US Vice President Joe Biden started his visit to China today. Coincidentally, it is also the anniversary of the signing of the August 17 Communiqué between China and the US.
The visit will discuss a wide range of issues, of which the US debt will likely be a primary topic.
In a political debate in 2007, when asked the question "Is China an ally or an adversary?" Joe Biden, then a presidential candidate, answered "They're neither. The fact of the matter is, though, they hold the mortgage on our house." He also offered a solution to end that situation, by ending the war, raising taxes on the wealthy and reducing the deficit.
As the US gears up for another presidential election, the situation in Washington is not any better than it was four years ago. A political crisis was only avoided at the last minute in Capitol Hill early this month. The epic bipartisan struggle unnerved the whole world.
Freed of the need to make campaign commitments, now Biden has the opportunity to better explain US policy to his Chinese hosts, worried over Washington's ability to keep fiscal discipline and get its economy back on track. The newly released US economic data does not bode well though.
Meanwhile, Biden is facing a more demanding Chinese public, which is flexing more influence in government affairs. The public is requiring the Chinese government to better utilize its massive foreign exchange reserves. The Chinese holdings of $1.1 trillion in US debt could be translated into owing each Chinese citizen nearly 8,000 yuan.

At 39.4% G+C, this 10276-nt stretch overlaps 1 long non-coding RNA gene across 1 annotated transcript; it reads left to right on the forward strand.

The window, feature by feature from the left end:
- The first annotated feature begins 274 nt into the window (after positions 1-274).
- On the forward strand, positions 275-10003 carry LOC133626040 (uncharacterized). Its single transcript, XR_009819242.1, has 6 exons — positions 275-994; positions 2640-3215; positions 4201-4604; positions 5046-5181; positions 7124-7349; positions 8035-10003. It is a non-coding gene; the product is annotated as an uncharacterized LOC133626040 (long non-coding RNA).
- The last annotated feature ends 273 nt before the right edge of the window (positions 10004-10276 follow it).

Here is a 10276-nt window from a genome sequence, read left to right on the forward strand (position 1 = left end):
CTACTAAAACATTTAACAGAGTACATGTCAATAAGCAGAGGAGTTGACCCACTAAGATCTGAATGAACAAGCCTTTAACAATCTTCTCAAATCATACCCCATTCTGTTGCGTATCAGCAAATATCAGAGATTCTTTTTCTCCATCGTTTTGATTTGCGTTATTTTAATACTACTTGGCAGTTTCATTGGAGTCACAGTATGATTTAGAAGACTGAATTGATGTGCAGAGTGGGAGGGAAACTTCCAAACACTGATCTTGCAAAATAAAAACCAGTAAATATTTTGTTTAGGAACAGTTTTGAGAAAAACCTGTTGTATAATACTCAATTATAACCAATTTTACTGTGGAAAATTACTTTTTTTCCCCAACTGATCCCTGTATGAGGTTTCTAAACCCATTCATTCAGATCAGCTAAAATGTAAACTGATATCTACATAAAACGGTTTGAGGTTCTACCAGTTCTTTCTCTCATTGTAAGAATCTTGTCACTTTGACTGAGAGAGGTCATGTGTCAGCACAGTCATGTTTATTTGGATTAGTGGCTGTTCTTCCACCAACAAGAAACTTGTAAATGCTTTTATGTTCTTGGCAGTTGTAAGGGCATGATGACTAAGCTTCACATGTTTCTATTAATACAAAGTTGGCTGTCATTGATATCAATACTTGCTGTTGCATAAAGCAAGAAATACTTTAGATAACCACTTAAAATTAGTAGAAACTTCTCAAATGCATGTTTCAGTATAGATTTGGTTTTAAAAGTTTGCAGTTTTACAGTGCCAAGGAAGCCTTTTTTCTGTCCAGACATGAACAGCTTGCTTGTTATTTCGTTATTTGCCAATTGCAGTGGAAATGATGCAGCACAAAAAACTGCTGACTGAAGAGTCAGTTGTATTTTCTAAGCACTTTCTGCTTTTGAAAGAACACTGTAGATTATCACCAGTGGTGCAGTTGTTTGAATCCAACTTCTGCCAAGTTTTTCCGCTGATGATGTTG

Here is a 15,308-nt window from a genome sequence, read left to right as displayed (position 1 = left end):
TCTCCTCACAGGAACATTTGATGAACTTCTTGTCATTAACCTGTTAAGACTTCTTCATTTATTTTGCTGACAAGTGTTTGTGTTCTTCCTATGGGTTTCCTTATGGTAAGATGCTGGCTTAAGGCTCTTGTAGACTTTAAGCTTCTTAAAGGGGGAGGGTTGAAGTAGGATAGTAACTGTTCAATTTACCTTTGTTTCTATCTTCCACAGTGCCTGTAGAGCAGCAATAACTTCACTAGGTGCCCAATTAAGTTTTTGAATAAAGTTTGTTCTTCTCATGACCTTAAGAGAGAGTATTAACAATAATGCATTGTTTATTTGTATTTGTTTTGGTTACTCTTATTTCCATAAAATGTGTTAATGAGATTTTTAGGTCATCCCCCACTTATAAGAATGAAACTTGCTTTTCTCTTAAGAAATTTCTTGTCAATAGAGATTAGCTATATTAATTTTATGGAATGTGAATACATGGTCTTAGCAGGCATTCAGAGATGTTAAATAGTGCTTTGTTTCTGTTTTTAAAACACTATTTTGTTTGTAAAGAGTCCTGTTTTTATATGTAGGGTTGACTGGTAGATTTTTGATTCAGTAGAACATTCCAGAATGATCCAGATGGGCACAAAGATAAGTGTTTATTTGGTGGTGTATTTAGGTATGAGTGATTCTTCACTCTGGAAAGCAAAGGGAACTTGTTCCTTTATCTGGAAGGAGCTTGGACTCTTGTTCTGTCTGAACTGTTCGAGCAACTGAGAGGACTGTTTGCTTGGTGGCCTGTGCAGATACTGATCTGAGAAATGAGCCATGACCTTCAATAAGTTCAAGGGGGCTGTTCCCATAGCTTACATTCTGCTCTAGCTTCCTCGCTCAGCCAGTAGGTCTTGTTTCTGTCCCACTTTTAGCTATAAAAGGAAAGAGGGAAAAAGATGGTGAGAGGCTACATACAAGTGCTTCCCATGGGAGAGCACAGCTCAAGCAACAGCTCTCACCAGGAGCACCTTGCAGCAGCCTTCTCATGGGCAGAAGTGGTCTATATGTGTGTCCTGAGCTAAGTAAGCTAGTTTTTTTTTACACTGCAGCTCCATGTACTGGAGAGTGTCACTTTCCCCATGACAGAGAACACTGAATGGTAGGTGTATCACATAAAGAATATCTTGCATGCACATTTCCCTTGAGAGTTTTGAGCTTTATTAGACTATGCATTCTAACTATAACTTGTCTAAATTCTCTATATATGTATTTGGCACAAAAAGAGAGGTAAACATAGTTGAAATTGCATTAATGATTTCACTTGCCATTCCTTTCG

It is hard to convince the Chinese public of the US' ability to honor commitments. The August 17 Communiqué, signed in 1982, laid the framework to gradually solve the historical problem of US selling arms to Taiwan. But in the following three decades, the issue has come up again and again to bother the bilateral relationship.
There is a certain sentiment within the US that China is caught in the dollar trap and is at the mercy of the greenback depreciation.
A certain amount of loss is inevitable on this investment but China has a card to play.
Some Chinese scholars are suggesting linking China's debt holding to other aspects of Sino-US relationship, including arms sales to Taiwan.
This is a possible option. The US should remember it has the most to win and the most to lose from a stable dollar.